Woyome owes defunct UT Bank GH¢9m

Mr Alfred  Woyome

Mr Alfred Woyome

It emerged at the Supreme Court (SC) yesterday that businessman, Alfred Agbesi Woyome, still owe the defunct UT Bank more than GH¢9 million, being a loan he contracted.


The issue has, therefore, been referred to an External Solicitor to vigorously pursue the recovery of the amount.


Mr. Eric Nana Nipa, National Director of Price Waterhouse Coopers and one of the Joint Receivers of the bank, revealed this when he mounted the dock as a witness to give evidence regarding some properties the moribund financial institution (UT Bank) had bought from Mr. Woyome.


These are two residential properties, plot number 260 and plot number 267 at the Trassacco Valley, in Accra.


The Attorney-General’s (A-G) Department has vowed to leave no stone unturned to recover the GH¢51.2 million the businessman unconstitutionally collected from the state as judgement debt.

It was two per cent (2%) Commission to be paid to him for undertaking financial engineering from Bank Austria towards the rehabilitation and construction of some stadia in the country for the hosting of Africa Cup of Nations (CAN) 2008.


Mr. Woyome has so far paid GH¢4.6 million as part-payment to the state through the AG’s Department.


The witness, Mr. Nipa, maintained during cross-examination by the Deputy Attorney-General, Mr. Godfred Yeboah Dame, that the residential properties previously belonged to Mr. Woyome, but have now been owned by the defunct bank, even though the process of transferring the houses from the Judgement Debtor (Mr. Woyome) to UT bank had not been completed.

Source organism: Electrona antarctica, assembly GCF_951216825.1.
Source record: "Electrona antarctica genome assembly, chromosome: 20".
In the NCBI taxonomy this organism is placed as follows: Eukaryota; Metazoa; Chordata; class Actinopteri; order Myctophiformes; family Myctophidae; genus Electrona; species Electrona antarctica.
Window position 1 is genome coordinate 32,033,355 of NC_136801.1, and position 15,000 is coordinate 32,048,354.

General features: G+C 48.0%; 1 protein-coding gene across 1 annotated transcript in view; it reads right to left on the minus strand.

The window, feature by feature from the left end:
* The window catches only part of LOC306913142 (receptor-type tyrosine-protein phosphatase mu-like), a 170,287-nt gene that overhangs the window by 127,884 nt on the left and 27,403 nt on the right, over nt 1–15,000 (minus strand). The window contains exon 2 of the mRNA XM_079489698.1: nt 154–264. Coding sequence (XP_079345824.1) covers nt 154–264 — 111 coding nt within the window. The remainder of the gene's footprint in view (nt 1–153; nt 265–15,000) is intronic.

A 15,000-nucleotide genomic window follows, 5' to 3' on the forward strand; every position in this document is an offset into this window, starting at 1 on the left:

Mr. Yeboah-Dam: “My Lord, the witness has not produced any documents showing the transfer of the properties from Mr. Woyome to UT Bank.

Mr. Nipa: “Yes my Lord, but the Land Title Certificate is enough evidence.

Mr. Yeboah Dame: “Are you aware that Mr. Martin Amidu started the case against Mr. Woyome in June 2012 but the date on the Land Title Certificate is 12th July, 2013?.”

Mr. Nipa: “I am aware that the initiated the case but I don’t know when he did it.”

The Deputy Attorney-General told the witness that Mr. Woyome used the two properties at Trassacco Valley as mortgage for a loan at UT bank in 2014, but Mr. Nipa (witness) rebutted the claim and said: “they are entirely for different transactions and UT which now owns the property will not use its assets as Security.”


Not convinced by Mr. Nipa’s answers, the Deputy Attorney-General asked him if he could point out Mr. Woyome’s properties at the Trassacco Valley, but he replied that he did not know any except plot number 260 and plot number 267, which had been acquired by UT bank, stressing that anything beyond that would be speculative.


Mr. Yeboah-Dame said that when the State went to value Mr. Woyome’s properties as at September 2017, he (Woyome) was still occupying them.


But, the witness said that when the receivers were appointed in August 14, 2017, the properties were vacant while the keys were at the UT office and are still there.


According to the Deputy Attorney-General, Mr. Nipa’s evidence was false and a deliberate attempt to prevent the State from selling Mr. Woyome’s properties to defray his debt.


Mr. Nipa: “My Lord, the testimony I have given is absolutely true.”


The Judge, Mr. Justice Anthony A. Benin adjourned the case to Friday, October 26, 2018, for continuation of the cross-examination of the witness.

By Castro Zangina-Tong    


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